Gene Chague: Boaters: Follow safety rules, wear life jackets
The Massachusetts Environmental Police (MEP) are reminding boaters of safety guidelines, including the importance of wearing life jackets. They also are urging boaters to take a boating safety course, and reminding operators it's the law to operate boats only while sober and have safety equipment onboard.
"For the protection of everyone on the water, we want to remind all boaters to travel at reasonable speeds and never operate a vessel while under the influence of drugs or alcohol," said MEP Acting Director Chris Baker. "Officers will be patrolling our waters and enforcing both state and federal recreational boating laws which are in place to ensure that all boaters have an enjoyable and safe boating experience."
Each boat must be equipped with one personal floatation device, or life jacket, for each person on the vessel. All children under 12 must wear a life jacket at all times on any vessel, including personal watercraft such as Jet Skis or Sea-Doos. Everyone riding personal watercraft, and all water skiers and tubers, must wear approved life jackets.
Last year, there were 88 boating accidents in Massachusetts resulting in 12 fatalities. In 2012, there were 93 accidents and 15 fatalities. Of those 27 fatalities in 2012 and 2013, 17 were drownings and only two of the victims were wearing life jackets. According to the U.S. Coast Guard, there were 560 boating fatalities nationwide in 2013; 77 percent of those deaths were due to drowning and of those, 84 percent of the victims were not wearing lifejackets.
Boaters are also prohibited from operating within 150 feet of a public or private swimming area. For inland waters, operating at speeds greater than 45 mph is prohibited.
Under Massachusetts law, boaters under the age of 12 may not operate a motorboat unless accompanied and supervised by an adult. Children between ages 12 and 15 must complete an approved boating course prior to unsupervised operation. Children under the age of 16 may not operate a personal watercraft. All boats are required to carry life jackets, fire extinguishers and navigation lights. A paddle or an oar is required on boats less than 16 feet long.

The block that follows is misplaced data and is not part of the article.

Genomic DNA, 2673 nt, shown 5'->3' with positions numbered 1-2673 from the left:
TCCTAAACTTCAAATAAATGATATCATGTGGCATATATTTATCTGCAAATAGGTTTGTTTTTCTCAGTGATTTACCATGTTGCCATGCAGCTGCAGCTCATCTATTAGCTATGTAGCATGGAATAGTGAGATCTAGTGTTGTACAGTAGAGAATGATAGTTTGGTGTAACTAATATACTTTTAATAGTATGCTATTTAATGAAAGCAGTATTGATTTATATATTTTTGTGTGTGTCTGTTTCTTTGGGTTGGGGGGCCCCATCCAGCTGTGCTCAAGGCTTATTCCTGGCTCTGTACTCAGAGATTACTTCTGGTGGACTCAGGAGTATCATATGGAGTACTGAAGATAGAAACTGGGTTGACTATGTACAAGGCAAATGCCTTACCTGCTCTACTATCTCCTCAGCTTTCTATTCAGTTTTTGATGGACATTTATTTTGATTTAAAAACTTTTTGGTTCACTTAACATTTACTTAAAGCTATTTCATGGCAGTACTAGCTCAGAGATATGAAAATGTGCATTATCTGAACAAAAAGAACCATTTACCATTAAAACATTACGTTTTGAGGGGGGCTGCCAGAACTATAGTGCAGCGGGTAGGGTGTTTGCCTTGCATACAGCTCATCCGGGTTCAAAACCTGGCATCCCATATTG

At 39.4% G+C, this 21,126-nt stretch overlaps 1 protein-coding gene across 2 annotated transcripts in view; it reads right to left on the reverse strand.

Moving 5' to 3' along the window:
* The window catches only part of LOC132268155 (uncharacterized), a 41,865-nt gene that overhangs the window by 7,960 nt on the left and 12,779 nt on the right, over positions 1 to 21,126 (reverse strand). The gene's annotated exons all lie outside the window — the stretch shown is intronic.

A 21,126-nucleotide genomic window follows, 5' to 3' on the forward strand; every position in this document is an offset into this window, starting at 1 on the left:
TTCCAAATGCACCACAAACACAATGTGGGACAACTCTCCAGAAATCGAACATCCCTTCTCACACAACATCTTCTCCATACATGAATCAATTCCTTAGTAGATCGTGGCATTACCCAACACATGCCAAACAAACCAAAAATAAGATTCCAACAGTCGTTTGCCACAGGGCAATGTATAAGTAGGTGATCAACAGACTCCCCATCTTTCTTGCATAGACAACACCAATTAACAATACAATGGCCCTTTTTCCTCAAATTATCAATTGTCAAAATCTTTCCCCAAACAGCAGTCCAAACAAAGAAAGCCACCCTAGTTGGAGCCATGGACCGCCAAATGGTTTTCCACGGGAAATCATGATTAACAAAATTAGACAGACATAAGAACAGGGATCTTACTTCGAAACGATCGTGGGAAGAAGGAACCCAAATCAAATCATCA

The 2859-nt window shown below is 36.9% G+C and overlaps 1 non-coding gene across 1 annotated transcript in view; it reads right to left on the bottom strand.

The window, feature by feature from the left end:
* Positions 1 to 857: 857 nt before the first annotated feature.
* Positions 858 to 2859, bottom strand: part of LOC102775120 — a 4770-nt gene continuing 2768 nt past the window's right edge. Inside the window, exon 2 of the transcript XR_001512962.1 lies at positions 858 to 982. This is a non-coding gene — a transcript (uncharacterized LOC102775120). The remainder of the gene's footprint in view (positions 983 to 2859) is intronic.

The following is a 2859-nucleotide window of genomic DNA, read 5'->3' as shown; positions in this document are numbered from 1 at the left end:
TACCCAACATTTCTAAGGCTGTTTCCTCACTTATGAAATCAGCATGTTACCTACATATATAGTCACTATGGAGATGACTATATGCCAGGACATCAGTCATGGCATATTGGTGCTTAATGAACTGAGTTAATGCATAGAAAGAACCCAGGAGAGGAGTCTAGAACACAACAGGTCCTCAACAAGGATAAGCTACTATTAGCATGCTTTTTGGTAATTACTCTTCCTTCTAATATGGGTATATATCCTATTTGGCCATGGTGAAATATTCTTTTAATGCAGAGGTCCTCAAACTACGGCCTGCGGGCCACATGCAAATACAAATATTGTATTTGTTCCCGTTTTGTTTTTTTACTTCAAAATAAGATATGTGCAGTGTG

All boating accidents should be reported to the MEP at (800) 632-8075.
Staying with this sad subject, my fishing buddy, attorney Michael Shepard, of Dalton, and I spent a weekend fly fishing recently on the West Branch of the Ausable River near Lake Placid, N.Y. We took advantage of the state's free fishing days. The day before our arrival, two teenage boys had drowned in the swollen river, and they were still searching for one of them when we arrived.
The boys had been jumping into the raging river near the Flume, a place near where the river crosses under Route 86 at the foot of Whiteface Mountain between Lake Placid and Wilmington, N.Y. The river is squeezes into a chute with walls that stretch nearly 100 feet up on both sides. You can see it while standing on the bridge and it is a scary sight. The day before the teenagers drowned, the area had received 4 inches of rain and one can only imagine how that river was thundering through that chute. You rarely see any fishermen there even under the best of conditions.
The missing teen's mother, from Plattsburgh, N.Y., was staying in the same motel where we were (Hungry Trout) and was awaiting recovery of her son's body. Her husband had recently passed away and she had only the one son. It was so sad.
On Saturday, Mike and I fished, but the river was still high and dangerous and we had no luck. During the day, police helicopters were constantly flying overhead searching for the boy's body as were drift boats manned by state troopers. They even had some brave souls in kayaks searching every nook and cranny along the shores and banks.
On Sunday, the river had come down a little and we decided to fish it downstream of a dam which impounds the river in Wilmington (called Lake Everest). There is a spot down there where Mike likes to fish, and he usually wades out to the middle and leans or sits on a big rock while he fishes. But the water was still a little too high and he was forced to turn back.
I linked up with him after an hour or so of fishing and as we were talking, the river unexpectedly got loud, the water began to surge and its level came up almost a foot. His rock was suddenly under water. It turned out that officials had begun lowering Lake Everest in search of the body, without any siren or warning signs whatsoever. I shudder to think what would have happened if Mike had made it out to that rock. We may have been searching for another body.
We subsequently learned that it wasn't until the following Monday that they recovered the teen's body. There is nothing that can bring a community down like a drowning. Please, let's have none of that here in the Berkshires by obeying the boating safety regulations and respecting the water.
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MassWildlife reports that approximately 2,550 wild turkeys were taken by hunters during the 2014 spring turkey season, slightly less than recent averages.
They cited many factors that likely contributed to the decline: cold, rainy weather during the 2013 hatch resulted in sub-par poult production; the longer, colder past winter probably affected the timing and extent of spring turkey breeding movements, and lastly, cold and rainy weather during the first week of the turkey hunting season may have influenced hunter effort as well as turkey activity.
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Attention deer hunters: This Wednesday is the deadline for submitting applications for antlerless deer permits.
To reach Gene Chague:
or (413) 637-1818.
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